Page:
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15-01-2012 | General practice | Article

Long-term follow-up links alloHSCT with bone deficits


Free abstract

MedWire News: Children treated with allogeneic hematopoietic stem cells have significant bone mass and structure deficits in the years following transplantation, US research shows.

Seven years after treatment with the stem cells, trabecular and cortical bone mineral density (BMD), and cortical geometry, were significantly impaired in the patients compared with healthy children, report researchers.

"The magnitude of these deficits exceeded those observed in children with active Crohn's disease, juvenile rheumatoid arthritis, and chronic kidney disease," say Sogol Mostoufi-Moab (The Children's Hospital of Philadelphia, Pennsylvania) and colleagues in the Journal of Bone and Mineral Research.

Allogeneic hematopoietic stem-cell transplantation (alloHSCT) is an effective treatment for hematologic malignancies in children and adults, but alloHSCT recipients are at risk for poor bone health.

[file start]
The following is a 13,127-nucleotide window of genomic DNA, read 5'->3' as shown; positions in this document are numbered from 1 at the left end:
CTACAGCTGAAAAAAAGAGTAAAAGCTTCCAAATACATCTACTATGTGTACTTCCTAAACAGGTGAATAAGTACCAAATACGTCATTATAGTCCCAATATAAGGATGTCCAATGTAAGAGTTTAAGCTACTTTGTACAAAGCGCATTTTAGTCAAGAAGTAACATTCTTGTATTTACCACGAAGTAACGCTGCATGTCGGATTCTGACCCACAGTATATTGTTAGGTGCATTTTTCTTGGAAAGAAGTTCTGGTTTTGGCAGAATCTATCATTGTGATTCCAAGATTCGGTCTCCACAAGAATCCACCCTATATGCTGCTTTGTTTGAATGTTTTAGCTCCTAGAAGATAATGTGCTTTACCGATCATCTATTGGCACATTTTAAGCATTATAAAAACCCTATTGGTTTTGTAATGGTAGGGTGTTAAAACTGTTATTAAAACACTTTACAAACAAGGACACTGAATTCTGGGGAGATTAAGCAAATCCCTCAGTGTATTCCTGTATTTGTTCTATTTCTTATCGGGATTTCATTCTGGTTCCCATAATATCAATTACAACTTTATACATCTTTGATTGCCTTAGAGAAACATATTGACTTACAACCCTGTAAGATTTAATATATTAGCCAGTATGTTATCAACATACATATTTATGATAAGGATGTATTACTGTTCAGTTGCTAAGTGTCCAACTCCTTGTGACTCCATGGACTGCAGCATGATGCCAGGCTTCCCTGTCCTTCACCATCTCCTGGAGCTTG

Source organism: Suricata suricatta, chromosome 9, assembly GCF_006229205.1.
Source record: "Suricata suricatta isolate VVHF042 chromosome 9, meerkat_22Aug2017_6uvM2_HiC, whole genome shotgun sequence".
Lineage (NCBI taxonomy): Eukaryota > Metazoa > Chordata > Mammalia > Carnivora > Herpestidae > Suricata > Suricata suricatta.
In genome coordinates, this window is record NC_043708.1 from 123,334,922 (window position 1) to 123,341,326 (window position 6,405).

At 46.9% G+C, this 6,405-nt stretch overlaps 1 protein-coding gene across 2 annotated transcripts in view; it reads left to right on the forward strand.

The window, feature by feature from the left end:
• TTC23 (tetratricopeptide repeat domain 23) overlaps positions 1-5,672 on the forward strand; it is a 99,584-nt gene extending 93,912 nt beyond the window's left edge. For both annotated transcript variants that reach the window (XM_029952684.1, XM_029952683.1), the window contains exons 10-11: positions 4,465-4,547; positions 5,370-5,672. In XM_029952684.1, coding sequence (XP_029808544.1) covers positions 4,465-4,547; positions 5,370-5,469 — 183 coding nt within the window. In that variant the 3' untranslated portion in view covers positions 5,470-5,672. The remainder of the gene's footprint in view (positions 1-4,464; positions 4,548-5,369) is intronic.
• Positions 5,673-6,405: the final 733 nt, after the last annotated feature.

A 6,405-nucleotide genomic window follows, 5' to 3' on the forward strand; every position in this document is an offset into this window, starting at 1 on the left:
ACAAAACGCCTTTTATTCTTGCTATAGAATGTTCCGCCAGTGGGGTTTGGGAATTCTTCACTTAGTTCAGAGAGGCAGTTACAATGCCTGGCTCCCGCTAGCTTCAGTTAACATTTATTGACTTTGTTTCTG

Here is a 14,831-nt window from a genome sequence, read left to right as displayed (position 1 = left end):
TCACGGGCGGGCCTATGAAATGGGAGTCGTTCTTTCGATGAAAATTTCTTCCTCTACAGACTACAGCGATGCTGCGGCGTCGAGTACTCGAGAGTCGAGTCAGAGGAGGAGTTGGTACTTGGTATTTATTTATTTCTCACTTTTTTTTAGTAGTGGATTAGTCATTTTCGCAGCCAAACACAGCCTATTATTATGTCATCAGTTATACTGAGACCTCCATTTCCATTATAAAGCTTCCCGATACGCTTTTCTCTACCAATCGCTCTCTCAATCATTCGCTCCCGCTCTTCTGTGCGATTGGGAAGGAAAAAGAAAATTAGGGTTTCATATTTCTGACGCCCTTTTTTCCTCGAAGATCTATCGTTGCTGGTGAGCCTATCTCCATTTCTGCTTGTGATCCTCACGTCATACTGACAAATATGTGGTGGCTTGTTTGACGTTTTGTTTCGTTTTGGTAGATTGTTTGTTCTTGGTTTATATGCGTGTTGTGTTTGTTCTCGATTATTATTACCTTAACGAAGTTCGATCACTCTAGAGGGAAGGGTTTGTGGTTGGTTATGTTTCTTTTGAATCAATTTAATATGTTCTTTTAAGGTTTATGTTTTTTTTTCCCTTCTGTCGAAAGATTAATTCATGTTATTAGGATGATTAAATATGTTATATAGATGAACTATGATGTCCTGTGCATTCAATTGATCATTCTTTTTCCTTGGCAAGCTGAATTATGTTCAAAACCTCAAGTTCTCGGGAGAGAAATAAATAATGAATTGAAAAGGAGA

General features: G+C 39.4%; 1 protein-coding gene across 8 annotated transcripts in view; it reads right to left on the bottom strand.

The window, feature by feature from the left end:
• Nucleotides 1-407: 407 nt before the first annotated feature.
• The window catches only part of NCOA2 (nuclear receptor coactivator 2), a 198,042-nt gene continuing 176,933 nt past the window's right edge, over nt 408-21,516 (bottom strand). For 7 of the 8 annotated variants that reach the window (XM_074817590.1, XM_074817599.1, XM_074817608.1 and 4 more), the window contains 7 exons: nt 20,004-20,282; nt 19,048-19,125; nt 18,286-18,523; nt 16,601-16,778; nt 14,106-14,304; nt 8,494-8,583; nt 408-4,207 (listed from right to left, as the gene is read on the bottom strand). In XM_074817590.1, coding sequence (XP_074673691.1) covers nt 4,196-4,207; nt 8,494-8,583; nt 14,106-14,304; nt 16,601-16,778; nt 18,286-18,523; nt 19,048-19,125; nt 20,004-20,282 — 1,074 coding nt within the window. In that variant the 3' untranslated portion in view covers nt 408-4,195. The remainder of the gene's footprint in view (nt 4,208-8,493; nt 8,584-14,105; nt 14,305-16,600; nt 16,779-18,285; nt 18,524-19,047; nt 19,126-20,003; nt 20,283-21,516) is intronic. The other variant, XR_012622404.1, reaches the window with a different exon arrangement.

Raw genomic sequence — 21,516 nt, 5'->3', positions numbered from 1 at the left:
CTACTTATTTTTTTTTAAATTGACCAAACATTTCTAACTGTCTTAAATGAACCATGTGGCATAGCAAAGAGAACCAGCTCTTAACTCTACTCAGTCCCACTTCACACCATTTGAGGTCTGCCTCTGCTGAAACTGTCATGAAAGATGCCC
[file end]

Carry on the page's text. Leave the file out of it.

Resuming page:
The reasons for impaired bone health include malnutrition, vitamin D deficiency, hormonal deficiencies, and use of immunosuppressive drugs. Dual X-ray absorptiometry (DXA) studies have shown significant bone deficits in adults and children in the first year following alloHSCT.

To assess the long-term effects of alloHSCT, Mostoufi-Moab and colleagues studied 55 children and young adults, aged 5 to 26 years old, who received stem cells for treatment of leukemia or bone marrow failure syndrome.

In a median follow-up of 7 years, alloHSCT recipients had significantly lower trabecular volumetric BMD compared with more than 700 healthy controls, whereas cortical BMD Z-scores did not differ.

Cortical Zp, a summary measure of cortical bone strength and structure, was significantly lower in the alloHSCT recipients than the controls. The cortical cross-sectional area (CSA) was also significantly lower in the patients than controls.

The results highlight "the lasting impact of alloHSCT and its therapies," report Mostoufi-Moab and colleagues.

The stem-cell recipients had higher fat CSA and lower muscle CSA Z-scores compared with controls, findings that the researchers say are in line with the DXA results.

They add that further studies are needed to determine if the deficits progress or recover in later adolescence and early adulthood. Longitudinal studies are also needed to determine if these deficits are correlated with fractures.

By MedWire Reporters

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